Every family's matching experience is unique, we say it every day. Whether you're matched with a child that you've hosted or a child that you find on a Waiting Child photo listing. The one thing that all families have in common, however, is that moment when all of the pieces fall into place and they know it's meant to be. For this family, that moment of clarity came when their local medical specialists confirmed that they would be able to provide their child with the care they needed once they got home.
We had been in the US process for a year, so we had already met with a social worker and answered some questions about age of child, etc. My husband travels 3-4 weeks per month for his job and I work fairly long hours--occasionally needing to take calls into the evening--so we were advised that an older child that might need therapy or with severe health issues might not be best for us as we are unavailable during the day. This led us to believe that a child under 3 years of age would be best. So as we evaluated the 'special focus' needs that we could handle, we knew we needed to look at things that could be corrected with surgery or which would not require a great deal of therapy. This meant needs such as cleft palate were okay but cerebral palsy was not something we felt we could handle. Heart issues and other needs that are more severe were considered on a case by case and would have to be evaluated by a physician before we could make a decision.Based on the age range that we were open to, and knowing that it might take 6-12 months to bring the child home, we looked at children 2 years old or younger so that the child would be less than 3 when we got home.
Generally, I did the first review through the GWCA website looking at the pictures and brief profile. The first review was for the children's age and basic "correctable condition" analysis. Based on that, I would ask for more information from GWCA. If review of the additional information, photos and videos was positive, I would then ask my husband to review it as well. He usually had more questions. His initial pass on our son was negative based on our need to return the file in 24 hours so that we could look at another file too - the file indicated a possible developmental delay. I had seen a video of our son, however, and did not think he behaved like a child with developmental delays. So I asked a friend with experience in this area to look at the video. The friend agreed with my thoughts, so we decided to have a doctor review his file.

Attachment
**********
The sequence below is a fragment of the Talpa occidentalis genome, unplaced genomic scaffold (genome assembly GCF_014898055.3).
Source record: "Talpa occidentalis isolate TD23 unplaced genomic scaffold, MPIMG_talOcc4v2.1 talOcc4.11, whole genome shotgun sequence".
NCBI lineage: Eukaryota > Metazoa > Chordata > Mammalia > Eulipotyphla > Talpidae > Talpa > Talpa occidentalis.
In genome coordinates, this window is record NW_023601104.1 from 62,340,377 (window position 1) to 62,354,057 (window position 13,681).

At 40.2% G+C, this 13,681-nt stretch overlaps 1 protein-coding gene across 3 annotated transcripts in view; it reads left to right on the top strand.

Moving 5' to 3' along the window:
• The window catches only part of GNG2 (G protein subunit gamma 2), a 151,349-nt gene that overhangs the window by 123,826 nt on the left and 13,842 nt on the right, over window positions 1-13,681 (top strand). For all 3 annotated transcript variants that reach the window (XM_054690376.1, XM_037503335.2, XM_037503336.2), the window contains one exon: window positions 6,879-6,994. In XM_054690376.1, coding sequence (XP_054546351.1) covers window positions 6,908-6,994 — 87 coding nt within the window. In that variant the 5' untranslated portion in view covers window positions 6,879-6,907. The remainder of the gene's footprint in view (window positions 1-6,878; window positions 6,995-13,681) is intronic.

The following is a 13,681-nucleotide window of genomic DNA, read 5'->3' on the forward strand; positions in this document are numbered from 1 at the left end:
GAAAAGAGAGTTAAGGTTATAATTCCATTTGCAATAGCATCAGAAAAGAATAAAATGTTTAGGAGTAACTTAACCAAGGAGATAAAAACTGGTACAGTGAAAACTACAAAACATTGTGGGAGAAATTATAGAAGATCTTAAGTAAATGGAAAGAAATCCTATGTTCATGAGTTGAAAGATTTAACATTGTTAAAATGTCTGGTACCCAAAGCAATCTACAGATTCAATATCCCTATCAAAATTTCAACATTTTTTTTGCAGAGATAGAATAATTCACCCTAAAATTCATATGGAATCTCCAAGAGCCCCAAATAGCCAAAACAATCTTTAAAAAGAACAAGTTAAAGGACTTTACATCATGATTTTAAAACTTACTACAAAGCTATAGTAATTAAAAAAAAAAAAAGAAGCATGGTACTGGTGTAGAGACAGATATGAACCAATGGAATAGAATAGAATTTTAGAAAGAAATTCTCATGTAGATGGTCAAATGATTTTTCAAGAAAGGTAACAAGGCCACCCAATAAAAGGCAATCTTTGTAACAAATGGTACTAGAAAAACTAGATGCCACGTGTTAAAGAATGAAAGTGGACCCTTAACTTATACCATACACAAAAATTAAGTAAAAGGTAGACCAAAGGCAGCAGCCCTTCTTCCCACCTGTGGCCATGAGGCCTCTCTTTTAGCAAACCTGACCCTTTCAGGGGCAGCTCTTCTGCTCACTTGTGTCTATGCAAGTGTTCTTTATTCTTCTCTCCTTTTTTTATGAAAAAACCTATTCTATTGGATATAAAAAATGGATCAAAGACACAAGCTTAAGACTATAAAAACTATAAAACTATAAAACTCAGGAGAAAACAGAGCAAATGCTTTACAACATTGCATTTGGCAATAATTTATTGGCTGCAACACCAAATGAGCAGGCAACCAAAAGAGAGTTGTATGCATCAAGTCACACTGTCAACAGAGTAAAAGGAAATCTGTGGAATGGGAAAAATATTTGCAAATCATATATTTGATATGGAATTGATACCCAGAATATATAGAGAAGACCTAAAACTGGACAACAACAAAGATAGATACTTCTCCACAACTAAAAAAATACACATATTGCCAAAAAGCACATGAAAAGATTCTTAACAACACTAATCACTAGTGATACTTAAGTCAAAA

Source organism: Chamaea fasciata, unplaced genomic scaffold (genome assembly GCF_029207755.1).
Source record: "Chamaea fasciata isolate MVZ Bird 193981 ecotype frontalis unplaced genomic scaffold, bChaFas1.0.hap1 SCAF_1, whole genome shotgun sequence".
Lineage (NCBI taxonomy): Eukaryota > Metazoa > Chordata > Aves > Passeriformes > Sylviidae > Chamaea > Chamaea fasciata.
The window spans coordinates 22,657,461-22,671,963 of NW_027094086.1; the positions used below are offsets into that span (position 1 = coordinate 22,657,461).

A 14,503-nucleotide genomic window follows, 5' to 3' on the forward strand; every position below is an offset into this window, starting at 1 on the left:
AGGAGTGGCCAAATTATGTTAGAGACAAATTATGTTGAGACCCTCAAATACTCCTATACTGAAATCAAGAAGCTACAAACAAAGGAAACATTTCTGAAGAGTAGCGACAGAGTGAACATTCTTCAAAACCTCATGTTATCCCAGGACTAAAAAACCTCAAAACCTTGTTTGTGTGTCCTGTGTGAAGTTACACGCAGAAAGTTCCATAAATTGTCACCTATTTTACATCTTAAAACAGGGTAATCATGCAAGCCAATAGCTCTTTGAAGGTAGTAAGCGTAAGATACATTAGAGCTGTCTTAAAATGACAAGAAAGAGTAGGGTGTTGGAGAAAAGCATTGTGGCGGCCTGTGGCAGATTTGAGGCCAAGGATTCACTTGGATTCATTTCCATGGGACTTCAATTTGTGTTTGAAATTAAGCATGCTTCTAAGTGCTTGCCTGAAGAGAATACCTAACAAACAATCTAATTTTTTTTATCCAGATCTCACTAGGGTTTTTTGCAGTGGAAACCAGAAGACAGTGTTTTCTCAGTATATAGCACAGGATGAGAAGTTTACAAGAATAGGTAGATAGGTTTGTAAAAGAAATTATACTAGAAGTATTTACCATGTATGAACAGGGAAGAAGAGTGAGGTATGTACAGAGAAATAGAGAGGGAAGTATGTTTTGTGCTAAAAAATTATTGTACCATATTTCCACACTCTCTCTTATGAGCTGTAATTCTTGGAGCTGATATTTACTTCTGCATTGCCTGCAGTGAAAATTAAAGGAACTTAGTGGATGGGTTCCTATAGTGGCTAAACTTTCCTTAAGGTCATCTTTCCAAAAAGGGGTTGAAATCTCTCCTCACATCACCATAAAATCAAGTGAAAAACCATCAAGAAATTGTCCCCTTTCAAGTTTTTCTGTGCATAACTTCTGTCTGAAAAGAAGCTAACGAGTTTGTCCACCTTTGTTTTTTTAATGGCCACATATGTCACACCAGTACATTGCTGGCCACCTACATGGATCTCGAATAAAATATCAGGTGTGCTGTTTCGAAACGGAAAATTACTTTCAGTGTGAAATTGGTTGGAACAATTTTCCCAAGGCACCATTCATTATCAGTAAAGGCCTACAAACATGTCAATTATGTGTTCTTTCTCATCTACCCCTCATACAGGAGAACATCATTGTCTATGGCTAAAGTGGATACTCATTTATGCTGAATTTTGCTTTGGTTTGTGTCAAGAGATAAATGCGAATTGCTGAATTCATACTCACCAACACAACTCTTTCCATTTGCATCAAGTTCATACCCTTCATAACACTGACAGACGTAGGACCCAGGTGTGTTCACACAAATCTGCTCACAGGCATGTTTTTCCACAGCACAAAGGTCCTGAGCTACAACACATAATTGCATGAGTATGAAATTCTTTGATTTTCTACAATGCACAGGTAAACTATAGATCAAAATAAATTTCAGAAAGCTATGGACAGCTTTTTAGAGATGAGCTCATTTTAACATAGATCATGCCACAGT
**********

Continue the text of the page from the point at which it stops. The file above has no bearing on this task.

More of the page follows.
The medical review came back very positive -- with a potential diagnosis of a primarily cosmetic birth defect and a recommendation to talk to a specialist in our city. The specialist reviewed our son's files and concurred with the diagnosis and said that if we brought him to our city he could perform surgery.
At this point it seemed that this child met the profile of what we could handle and indeed that with a specialist for his condition in our city that it was "meant to be"! We immediately sent in our LOI and began the paper chase to bring him home.
Since then other families have asked us how to decide which special needs are 'OK'. The best advice we can give is that there is no right answer. Each family's answer is different based on resources (time, money and access to health care specialists in your area and people to assist the parents or give respite care when the parents need a break). If we had lived 10+ hours away from a craniofacial surgical center then we might not have been the best match for our son. I also think it's a good idea for the parents to agree up front on the criteria and then let one of them do the initial searching/sorting and have the other be a check and balance (i.e. Not look at all the pictures on the website). It's easy to get caught up in the sad stories of the children and to forget that as a family you'll have limitations that might not fit their situation. By having my husband as the check/balance man he could reel me back in when my heart overstepped our agreed upon criteria because he had not spent the heart wrenching hours looking at all the children's profiles. That may sound harsh, but it's important for one parent to remain a little above the process or detached while you are going through it."
Great Wall China Adoption is a 501(c)3 non-profit organization based in Austin, Texas. Since 1996, Great Wall has placed more than 8,000 children with forever families. Between the headquarters located in Austin, Texas and the sister office in Beijing, China, we work on behalf of families each day to be experts at exceeding China’s requirements and adoptive families’ expectations by staying updated on aspects of China adoption.